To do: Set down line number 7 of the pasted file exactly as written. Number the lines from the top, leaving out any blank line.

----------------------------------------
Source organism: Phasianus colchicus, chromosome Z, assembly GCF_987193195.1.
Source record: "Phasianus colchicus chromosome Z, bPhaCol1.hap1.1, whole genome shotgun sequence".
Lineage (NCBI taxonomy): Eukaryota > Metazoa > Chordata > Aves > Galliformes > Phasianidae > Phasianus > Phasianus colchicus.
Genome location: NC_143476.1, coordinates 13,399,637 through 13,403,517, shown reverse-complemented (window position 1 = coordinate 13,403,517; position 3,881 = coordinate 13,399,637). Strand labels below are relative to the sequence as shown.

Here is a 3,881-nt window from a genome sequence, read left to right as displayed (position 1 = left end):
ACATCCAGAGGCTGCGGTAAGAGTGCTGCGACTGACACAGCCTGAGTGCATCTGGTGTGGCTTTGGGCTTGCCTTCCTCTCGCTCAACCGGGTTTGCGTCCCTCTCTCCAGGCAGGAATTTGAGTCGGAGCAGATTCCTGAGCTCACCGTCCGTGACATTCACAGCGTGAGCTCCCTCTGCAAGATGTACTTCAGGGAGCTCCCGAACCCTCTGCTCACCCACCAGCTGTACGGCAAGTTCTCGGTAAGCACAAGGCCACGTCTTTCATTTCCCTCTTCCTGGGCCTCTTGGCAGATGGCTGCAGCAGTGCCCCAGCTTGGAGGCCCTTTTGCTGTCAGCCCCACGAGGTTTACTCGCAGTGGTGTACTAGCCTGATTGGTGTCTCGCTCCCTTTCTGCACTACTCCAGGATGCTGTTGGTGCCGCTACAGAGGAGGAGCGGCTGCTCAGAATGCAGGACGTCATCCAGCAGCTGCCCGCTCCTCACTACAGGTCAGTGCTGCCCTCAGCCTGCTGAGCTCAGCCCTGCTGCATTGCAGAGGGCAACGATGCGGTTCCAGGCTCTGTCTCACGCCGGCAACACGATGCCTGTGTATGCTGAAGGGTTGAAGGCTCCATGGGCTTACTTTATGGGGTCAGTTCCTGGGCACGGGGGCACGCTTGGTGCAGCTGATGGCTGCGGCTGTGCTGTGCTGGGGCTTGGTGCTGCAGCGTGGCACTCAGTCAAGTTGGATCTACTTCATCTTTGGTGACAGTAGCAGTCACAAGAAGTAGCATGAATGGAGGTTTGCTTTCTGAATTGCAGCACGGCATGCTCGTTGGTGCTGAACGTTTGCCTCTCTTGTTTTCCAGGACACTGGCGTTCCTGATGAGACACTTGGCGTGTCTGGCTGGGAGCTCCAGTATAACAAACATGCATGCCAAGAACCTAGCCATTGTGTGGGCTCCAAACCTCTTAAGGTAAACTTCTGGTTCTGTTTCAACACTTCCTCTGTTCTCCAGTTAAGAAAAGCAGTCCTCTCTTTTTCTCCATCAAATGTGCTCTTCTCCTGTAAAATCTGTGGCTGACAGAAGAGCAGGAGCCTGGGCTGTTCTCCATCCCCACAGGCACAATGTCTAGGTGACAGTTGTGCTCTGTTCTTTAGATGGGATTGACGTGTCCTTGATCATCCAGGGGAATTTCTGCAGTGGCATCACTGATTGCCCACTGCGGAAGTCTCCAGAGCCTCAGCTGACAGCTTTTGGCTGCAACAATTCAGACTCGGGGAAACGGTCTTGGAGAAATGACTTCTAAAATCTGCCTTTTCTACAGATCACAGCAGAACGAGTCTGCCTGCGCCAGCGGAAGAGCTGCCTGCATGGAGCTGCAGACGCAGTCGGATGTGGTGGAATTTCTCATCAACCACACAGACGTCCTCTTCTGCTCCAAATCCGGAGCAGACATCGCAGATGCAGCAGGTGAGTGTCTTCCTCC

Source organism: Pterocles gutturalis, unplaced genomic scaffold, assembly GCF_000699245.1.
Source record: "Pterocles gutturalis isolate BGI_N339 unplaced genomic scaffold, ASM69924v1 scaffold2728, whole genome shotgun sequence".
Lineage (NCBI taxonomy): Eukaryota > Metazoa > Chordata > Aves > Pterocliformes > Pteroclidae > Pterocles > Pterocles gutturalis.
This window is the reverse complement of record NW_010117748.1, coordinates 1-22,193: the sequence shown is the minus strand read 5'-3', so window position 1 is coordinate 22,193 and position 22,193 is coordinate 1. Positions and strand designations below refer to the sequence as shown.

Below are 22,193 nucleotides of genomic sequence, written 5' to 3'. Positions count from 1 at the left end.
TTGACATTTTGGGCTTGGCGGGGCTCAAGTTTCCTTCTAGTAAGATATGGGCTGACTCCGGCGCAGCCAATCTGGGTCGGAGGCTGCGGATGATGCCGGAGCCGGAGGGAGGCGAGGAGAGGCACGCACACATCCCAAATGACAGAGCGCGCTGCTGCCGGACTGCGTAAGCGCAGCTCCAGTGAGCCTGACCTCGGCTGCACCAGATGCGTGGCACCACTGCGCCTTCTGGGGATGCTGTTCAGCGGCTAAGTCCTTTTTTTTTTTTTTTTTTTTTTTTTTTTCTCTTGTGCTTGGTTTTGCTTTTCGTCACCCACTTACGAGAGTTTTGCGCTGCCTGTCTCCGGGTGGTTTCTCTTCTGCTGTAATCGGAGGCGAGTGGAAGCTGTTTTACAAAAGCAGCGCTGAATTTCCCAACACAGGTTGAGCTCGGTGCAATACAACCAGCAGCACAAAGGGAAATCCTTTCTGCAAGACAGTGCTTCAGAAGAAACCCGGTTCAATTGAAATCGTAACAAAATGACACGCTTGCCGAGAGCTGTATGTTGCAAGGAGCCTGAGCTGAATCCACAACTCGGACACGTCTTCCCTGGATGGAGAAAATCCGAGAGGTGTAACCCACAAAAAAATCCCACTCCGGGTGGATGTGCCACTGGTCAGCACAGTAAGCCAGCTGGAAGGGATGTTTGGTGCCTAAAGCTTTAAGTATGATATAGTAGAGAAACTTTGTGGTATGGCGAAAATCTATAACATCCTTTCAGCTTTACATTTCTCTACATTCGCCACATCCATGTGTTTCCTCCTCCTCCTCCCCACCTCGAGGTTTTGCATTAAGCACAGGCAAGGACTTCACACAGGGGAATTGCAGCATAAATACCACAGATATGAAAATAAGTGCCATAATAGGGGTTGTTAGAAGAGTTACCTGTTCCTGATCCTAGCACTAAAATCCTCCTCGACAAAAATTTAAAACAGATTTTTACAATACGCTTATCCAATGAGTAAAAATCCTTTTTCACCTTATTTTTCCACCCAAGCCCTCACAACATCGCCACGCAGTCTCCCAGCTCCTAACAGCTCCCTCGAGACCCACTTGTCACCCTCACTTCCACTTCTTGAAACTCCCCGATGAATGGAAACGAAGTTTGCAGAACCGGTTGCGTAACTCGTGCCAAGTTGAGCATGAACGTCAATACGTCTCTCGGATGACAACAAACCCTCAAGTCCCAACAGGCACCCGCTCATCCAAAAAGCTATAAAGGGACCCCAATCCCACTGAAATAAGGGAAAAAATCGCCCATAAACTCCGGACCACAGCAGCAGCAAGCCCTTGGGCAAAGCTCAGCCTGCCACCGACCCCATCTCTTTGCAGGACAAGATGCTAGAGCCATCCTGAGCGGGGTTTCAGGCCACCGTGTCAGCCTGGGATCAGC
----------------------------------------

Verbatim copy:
Source organism: Pterocles gutturalis, unplaced genomic scaffold, assembly GCF_000699245.1.